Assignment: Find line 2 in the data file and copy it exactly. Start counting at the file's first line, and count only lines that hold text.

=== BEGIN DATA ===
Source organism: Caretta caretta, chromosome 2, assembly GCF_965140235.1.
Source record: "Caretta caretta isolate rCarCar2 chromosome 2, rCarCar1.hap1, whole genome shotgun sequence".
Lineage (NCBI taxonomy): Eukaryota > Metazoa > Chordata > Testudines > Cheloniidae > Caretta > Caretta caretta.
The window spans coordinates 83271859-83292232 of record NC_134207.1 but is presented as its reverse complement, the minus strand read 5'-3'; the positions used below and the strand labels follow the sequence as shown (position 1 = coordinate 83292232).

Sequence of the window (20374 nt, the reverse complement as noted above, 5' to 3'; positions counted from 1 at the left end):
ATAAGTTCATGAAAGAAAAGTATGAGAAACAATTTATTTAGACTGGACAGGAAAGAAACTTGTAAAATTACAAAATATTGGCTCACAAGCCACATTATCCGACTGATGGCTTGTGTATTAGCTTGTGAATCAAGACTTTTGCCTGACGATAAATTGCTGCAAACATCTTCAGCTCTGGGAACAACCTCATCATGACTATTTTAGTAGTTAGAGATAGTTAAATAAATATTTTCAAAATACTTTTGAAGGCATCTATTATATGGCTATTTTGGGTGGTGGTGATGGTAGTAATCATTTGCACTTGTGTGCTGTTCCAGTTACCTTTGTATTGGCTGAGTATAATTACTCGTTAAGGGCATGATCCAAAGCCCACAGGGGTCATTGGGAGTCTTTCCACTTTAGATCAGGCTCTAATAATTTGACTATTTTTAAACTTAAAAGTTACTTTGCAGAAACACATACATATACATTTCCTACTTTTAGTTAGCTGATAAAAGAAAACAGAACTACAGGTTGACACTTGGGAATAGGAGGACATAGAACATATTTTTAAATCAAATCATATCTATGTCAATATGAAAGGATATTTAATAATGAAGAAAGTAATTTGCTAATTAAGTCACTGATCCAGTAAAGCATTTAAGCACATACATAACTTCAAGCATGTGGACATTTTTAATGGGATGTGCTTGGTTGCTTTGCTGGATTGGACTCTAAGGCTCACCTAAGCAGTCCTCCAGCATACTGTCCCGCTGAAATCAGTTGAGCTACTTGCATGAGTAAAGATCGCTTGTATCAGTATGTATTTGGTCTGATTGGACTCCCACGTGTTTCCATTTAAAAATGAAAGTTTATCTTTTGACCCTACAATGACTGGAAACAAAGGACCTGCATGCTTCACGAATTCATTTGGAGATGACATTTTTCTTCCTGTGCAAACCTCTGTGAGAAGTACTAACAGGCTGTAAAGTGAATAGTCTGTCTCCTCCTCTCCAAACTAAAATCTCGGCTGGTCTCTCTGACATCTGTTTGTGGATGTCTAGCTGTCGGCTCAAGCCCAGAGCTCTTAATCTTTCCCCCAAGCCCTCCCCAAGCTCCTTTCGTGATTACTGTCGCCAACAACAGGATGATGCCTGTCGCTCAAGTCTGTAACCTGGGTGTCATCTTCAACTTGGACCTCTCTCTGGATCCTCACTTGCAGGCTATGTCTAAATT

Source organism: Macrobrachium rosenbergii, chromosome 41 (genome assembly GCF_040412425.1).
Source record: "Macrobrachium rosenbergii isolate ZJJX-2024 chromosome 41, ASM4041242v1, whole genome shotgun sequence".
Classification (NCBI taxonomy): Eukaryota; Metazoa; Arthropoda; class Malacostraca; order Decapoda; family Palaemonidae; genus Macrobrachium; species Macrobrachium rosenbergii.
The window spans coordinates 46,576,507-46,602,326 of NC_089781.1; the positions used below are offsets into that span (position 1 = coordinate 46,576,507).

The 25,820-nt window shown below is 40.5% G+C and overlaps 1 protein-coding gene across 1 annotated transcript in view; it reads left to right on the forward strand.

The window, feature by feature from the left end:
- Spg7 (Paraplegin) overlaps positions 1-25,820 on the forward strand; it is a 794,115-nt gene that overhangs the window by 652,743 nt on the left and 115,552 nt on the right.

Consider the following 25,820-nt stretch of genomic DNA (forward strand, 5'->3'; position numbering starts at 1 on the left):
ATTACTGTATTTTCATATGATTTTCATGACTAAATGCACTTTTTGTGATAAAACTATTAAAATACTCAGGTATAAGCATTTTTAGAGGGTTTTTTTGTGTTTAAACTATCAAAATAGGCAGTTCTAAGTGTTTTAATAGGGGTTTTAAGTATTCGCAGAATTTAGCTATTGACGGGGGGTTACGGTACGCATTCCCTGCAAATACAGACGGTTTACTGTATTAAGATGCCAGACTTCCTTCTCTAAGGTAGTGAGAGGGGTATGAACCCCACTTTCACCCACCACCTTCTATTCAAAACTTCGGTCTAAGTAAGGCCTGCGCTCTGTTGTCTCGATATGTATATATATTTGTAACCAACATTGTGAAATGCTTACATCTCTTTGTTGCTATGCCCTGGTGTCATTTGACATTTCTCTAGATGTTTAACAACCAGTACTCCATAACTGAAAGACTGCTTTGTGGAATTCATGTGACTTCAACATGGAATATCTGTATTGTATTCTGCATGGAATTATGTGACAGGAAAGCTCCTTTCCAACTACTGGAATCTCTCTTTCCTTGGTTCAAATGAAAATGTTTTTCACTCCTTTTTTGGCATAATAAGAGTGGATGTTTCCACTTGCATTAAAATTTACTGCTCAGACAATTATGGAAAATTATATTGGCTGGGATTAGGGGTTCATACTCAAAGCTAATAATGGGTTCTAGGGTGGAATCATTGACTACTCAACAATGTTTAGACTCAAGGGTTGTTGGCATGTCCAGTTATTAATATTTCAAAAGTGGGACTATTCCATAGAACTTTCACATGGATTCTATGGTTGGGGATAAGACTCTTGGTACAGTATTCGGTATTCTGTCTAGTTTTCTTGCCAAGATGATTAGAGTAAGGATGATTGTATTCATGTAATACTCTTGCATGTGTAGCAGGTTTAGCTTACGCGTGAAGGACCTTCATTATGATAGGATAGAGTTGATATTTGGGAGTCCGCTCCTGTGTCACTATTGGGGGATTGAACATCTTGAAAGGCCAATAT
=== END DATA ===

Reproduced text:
Source record: "Caretta caretta isolate rCarCar2 chromosome 2, rCarCar1.hap1, whole genome shotgun sequence".